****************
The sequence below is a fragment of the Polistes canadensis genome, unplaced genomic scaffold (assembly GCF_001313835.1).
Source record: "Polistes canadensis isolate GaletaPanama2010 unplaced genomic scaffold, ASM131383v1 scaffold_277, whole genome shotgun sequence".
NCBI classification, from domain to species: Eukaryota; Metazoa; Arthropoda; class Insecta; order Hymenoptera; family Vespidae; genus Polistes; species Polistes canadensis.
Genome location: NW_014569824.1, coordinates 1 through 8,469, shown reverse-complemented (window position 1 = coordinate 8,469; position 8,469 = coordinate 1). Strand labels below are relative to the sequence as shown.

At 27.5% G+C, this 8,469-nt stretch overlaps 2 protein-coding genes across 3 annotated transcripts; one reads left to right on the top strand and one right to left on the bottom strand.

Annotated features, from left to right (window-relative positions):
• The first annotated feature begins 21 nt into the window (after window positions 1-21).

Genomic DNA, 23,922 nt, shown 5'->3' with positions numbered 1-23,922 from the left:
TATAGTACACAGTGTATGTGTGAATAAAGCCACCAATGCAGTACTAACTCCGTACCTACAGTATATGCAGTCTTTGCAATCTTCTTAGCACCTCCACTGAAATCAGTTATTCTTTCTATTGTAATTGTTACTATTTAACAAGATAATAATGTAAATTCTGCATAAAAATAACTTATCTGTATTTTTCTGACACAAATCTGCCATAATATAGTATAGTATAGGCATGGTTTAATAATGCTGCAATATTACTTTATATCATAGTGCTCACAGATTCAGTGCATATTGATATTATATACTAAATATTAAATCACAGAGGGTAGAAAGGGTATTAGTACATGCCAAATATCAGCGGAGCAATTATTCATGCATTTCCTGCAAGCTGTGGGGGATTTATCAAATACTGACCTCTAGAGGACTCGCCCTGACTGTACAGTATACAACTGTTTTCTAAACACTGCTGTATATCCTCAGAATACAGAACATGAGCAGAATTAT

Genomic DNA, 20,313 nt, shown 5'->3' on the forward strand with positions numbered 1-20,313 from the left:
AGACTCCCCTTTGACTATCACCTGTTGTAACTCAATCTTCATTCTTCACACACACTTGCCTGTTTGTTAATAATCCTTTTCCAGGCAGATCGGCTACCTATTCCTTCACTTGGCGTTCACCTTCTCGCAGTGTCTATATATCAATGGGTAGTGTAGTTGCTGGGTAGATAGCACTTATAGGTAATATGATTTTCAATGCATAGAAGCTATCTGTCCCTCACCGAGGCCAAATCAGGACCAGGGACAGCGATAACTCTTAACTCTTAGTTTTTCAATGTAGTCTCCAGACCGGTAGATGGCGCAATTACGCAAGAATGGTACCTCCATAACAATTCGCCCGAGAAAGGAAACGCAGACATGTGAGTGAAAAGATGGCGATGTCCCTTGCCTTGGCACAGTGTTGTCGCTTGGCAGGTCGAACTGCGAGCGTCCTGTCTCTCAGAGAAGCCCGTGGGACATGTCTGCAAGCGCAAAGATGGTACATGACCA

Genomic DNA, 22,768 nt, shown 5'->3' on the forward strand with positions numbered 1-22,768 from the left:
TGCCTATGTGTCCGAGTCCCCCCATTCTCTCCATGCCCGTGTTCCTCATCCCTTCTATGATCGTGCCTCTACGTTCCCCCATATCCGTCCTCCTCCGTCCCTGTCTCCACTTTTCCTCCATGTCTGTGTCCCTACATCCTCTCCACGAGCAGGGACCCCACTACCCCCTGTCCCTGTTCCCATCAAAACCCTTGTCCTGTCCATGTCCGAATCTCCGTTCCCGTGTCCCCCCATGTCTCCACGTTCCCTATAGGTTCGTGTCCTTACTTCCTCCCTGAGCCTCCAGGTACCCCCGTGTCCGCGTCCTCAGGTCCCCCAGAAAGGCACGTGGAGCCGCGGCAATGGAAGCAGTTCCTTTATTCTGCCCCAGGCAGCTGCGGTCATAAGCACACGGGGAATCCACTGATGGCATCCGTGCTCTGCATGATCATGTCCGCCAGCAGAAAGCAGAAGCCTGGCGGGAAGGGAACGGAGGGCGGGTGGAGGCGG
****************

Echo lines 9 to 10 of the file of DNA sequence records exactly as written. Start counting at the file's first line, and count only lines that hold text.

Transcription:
TATAGTACACAGTGTATGTGTGAATAAAGCCACCAATGCAGTACTAACTCCGTACCTACAGTATATGCAGTCTTTGCAATCTTCTTAGCACCTCCACTGAAATCAGTTATTCTTTCTATTGTAATTGTTACTATTTAACAAGATAATAATGTAAATTCTGCATAAAAATAACTTATCTGTATTTTTCTGACACAAATCTGCCATAATATAGTATAGTATAGGCATGGTTTAATAATGCTGCAATATTACTTTATATCATAGTGCTCACAGATTCAGTGCATATTGATATTATATACTAAATATTAAATCACAGAGGGTAGAAAGGGTATTAGTACATGCCAAATATCAGCGGAGCAATTATTCATGCATTTCCTGCAAGCTGTGGGGGATTTATCAAATACTGACCTCTAGAGGACTCGCCCTGACTGTACAGTATACAACTGTTTTCTAAACACTGCTGTATATCCTCAGAATACAGAACATGAGCAGAATTAT

Genomic DNA, 20,313 nt, shown 5'->3' on the forward strand with positions numbered 1-20,313 from the left: